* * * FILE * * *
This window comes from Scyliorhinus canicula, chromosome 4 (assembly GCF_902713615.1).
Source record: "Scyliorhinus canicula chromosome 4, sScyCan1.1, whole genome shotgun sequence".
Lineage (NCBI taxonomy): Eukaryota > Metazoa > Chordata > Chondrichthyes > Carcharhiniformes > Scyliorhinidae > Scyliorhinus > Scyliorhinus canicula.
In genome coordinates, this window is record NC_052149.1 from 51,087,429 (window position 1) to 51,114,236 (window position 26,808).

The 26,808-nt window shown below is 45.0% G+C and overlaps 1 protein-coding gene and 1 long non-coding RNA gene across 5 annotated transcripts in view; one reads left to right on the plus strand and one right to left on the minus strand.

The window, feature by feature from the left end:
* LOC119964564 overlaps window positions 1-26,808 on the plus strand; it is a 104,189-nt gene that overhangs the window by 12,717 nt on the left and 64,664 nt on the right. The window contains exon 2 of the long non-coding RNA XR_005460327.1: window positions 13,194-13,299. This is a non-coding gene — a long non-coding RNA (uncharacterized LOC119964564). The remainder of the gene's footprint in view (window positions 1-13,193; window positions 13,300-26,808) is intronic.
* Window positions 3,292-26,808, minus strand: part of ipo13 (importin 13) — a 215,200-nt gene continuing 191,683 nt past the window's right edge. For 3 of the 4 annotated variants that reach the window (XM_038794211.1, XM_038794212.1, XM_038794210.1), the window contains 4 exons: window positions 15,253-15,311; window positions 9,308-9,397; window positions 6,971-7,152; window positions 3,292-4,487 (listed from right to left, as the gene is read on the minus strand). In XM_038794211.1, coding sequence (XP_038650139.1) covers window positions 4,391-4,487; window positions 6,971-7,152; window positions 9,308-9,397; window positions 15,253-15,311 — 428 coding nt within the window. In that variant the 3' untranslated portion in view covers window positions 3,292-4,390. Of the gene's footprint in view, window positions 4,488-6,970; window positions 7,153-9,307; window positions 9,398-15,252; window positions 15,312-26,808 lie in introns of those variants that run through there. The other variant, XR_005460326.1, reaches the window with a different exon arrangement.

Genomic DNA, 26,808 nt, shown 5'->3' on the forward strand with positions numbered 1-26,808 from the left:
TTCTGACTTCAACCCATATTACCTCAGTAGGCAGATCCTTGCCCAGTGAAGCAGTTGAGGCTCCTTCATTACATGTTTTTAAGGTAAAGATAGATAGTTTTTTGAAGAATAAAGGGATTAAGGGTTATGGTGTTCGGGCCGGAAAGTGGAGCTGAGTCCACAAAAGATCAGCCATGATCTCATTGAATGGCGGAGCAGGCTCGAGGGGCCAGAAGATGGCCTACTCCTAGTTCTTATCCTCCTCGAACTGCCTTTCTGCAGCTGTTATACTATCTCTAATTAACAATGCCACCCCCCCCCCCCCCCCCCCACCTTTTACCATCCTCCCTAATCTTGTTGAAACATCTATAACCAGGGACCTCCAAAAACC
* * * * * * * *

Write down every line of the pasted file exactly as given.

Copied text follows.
This window comes from Scyliorhinus canicula, chromosome 4 (assembly GCF_902713615.1).
Source record: "Scyliorhinus canicula chromosome 4, sScyCan1.1, whole genome shotgun sequence".
Lineage (NCBI taxonomy): Eukaryota > Metazoa > Chordata > Chondrichthyes > Carcharhiniformes > Scyliorhinidae > Scyliorhinus > Scyliorhinus canicula.
In genome coordinates, this window is record NC_052149.1 from 51,087,429 (window position 1) to 51,114,236 (window position 26,808).

The 26,808-nt window shown below is 45.0% G+C and overlaps 1 protein-coding gene and 1 long non-coding RNA gene across 5 annotated transcripts in view; one reads left to right on the plus strand and one right to left on the minus strand.

The window, feature by feature from the left end:
* LOC119964564 overlaps window positions 1-26,808 on the plus strand; it is a 104,189-nt gene that overhangs the window by 12,717 nt on the left and 64,664 nt on the right. The window contains exon 2 of the long non-coding RNA XR_005460327.1: window positions 13,194-13,299. This is a non-coding gene — a long non-coding RNA (uncharacterized LOC119964564). The remainder of the gene's footprint in view (window positions 1-13,193; window positions 13,300-26,808) is intronic.
* Window positions 3,292-26,808, minus strand: part of ipo13 (importin 13) — a 215,200-nt gene continuing 191,683 nt past the window's right edge. For 3 of the 4 annotated variants that reach the window (XM_038794211.1, XM_038794212.1, XM_038794210.1), the window contains 4 exons: window positions 15,253-15,311; window positions 9,308-9,397; window positions 6,971-7,152; window positions 3,292-4,487 (listed from right to left, as the gene is read on the minus strand). In XM_038794211.1, coding sequence (XP_038650139.1) covers window positions 4,391-4,487; window positions 6,971-7,152; window positions 9,308-9,397; window positions 15,253-15,311 — 428 coding nt within the window. In that variant the 3' untranslated portion in view covers window positions 3,292-4,390. Of the gene's footprint in view, window positions 4,488-6,970; window positions 7,153-9,307; window positions 9,398-15,252; window positions 15,312-26,808 lie in introns of those variants that run through there. The other variant, XR_005460326.1, reaches the window with a different exon arrangement.

Genomic DNA, 26,808 nt, shown 5'->3' on the forward strand with positions numbered 1-26,808 from the left:
TTCTGACTTCAACCCATATTACCTCAGTAGGCAGATCCTTGCCCAGTGAAGCAGTTGAGGCTCCTTCATTACATGTTTTTAAGGTAAAGATAGATAGTTTTTTGAAGAATAAAGGGATTAAGGGTTATGGTGTTCGGGCCGGAAAGTGGAGCTGAGTCCACAAAAGATCAGCCATGATCTCATTGAATGGCGGAGCAGGCTCGAGGGGCCAGAAGATGGCCTACTCCTAGTTCTTATCCTCCTCGAACTGCCTTTCTGCAGCTGTTATACTATCTCTAATTAACAATGCCACCCCCCCCCCCCCCCCCCCACCTTTTACCATCCTCCCTAATCTTGTTGAAACATCTATAACCAGGGACCTCCAAAAACC